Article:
Have you ever left your home heading to work or to play, put the top down on your car and put on your rose-colored glasses, just to find out when you get to where you are going your glasses have been smacked off of your face, landed on the floor board of your car and when you picked them up, they aren’t the same? Parts of the glasses are missing and cracked; it is not at all what you expected.
‘Small Great Things’ by Jodi Picoult tackles current events as well as minute by minute courtroom drama that draws you into the lives of her characters. Although, some say racism doesn’t exist, ‘Small Great Things’ takes you on a journey you will never forget. Picoult introduces us to the African American nurse, Ruth Jefferson, who has been a labor and delivery nurse for more than 20 years. Ruth encounters white supremacist, Turk Bauer and his wife Brittany, when they come to her maternity ward to deliver their first son, Davis.
Turk was more than a little irritated when he realized that the shift had changed and Ruth Jefferson was going to be their nurse. When he found out, he immediately asked to speak to her supervisor because he did not want her touching their son. However, the ward was short staffed and Ruth was asked to watch the Bauer’s baby boy so that others could attend to their patients. In the midst of it all, all of a sudden, baby boy Bauer begins to turn blue. Ruth knows that she is not to touch the baby. So what should she do? Does she hold up the oath that she swore by, or does she obey her supervisor and not touch the Bauer’s baby? Ruth makes a decision that finds herself in the fight of her life. Her nursing license is suspended and she is put on trial for the death of baby boy Bauer. Her only chance lies with a white female lawyer, Kennedy McQuarrie.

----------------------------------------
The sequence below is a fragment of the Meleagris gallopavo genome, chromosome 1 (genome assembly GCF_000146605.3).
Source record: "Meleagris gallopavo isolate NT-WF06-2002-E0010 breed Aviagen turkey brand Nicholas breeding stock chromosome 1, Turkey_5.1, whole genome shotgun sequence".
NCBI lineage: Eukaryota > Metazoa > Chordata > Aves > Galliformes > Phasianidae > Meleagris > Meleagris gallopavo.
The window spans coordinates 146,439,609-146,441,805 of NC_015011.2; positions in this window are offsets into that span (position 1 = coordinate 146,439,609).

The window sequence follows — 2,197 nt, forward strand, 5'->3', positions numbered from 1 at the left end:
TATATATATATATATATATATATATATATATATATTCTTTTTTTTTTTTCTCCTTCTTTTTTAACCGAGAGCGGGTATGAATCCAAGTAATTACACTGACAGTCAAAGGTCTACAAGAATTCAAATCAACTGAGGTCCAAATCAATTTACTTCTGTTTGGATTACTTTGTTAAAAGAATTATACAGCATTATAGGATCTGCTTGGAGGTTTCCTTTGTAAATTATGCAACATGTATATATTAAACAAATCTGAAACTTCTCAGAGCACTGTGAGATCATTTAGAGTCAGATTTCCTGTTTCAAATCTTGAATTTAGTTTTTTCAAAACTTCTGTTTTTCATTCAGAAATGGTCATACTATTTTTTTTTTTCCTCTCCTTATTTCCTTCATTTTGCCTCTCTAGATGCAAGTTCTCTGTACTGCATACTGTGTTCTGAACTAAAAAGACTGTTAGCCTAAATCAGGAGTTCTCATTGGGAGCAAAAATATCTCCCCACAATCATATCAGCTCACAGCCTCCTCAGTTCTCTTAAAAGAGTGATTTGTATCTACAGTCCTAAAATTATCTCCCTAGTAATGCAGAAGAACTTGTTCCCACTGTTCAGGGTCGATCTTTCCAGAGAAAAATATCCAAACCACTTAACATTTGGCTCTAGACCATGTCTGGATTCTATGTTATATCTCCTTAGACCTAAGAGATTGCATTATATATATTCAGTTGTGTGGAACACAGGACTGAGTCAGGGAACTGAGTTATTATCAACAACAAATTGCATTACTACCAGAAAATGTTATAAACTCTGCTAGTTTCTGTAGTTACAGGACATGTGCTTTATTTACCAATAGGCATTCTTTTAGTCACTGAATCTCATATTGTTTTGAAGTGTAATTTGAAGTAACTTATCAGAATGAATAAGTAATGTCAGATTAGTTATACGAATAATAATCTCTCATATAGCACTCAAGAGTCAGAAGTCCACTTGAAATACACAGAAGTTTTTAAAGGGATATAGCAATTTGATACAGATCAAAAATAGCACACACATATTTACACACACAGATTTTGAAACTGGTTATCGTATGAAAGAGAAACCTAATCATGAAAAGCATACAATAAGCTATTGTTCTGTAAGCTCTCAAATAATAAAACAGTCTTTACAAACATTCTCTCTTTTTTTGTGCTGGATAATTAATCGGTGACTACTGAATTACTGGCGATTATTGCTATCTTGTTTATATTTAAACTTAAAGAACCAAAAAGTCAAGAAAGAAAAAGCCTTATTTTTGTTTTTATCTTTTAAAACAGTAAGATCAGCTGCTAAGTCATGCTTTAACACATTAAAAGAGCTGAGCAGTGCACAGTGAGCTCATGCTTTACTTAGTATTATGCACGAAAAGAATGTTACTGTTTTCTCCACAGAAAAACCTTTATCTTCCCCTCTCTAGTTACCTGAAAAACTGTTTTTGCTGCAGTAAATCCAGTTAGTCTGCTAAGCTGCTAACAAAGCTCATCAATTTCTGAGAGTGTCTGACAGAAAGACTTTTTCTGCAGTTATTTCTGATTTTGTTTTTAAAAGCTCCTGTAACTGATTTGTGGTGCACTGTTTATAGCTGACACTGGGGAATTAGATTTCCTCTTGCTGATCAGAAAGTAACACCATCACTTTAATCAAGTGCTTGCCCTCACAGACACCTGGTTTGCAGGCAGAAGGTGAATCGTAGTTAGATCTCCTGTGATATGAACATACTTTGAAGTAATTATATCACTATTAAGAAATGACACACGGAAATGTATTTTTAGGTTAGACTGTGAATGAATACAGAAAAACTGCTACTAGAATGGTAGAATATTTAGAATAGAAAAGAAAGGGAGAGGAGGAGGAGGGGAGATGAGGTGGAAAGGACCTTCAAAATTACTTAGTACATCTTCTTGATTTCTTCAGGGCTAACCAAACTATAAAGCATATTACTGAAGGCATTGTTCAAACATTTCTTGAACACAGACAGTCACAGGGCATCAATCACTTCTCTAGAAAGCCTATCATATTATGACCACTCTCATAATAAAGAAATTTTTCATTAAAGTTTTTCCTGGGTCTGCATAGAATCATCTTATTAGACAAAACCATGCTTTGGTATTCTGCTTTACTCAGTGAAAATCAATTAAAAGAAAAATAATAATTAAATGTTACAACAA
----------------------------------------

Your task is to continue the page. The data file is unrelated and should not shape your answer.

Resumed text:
The author, Jodi Picoult, leaves a very candid and open authors note at the end of ‘Small Great Things’. She says that she wanted to write about racism in America, and details the research she did and the interview of women of color and skinheads. She realizes that she has white and class privilege. “We who are white need to have this discussion amongst ourselves. Because then, even more of us will overhear and — I hope — the conversation will spread.” –Jodi Picoult
Dr. Martin Luther King, Jr once said, “If I cannot do great things, I can do small things in a great way.” Now that you have taken off of your rose colored glasses and they are broken and shattered, look around you. What do you see? What do you hear? We are all human beings and everybody matters. When things aren’t what you thought they were, what are you going to do about it?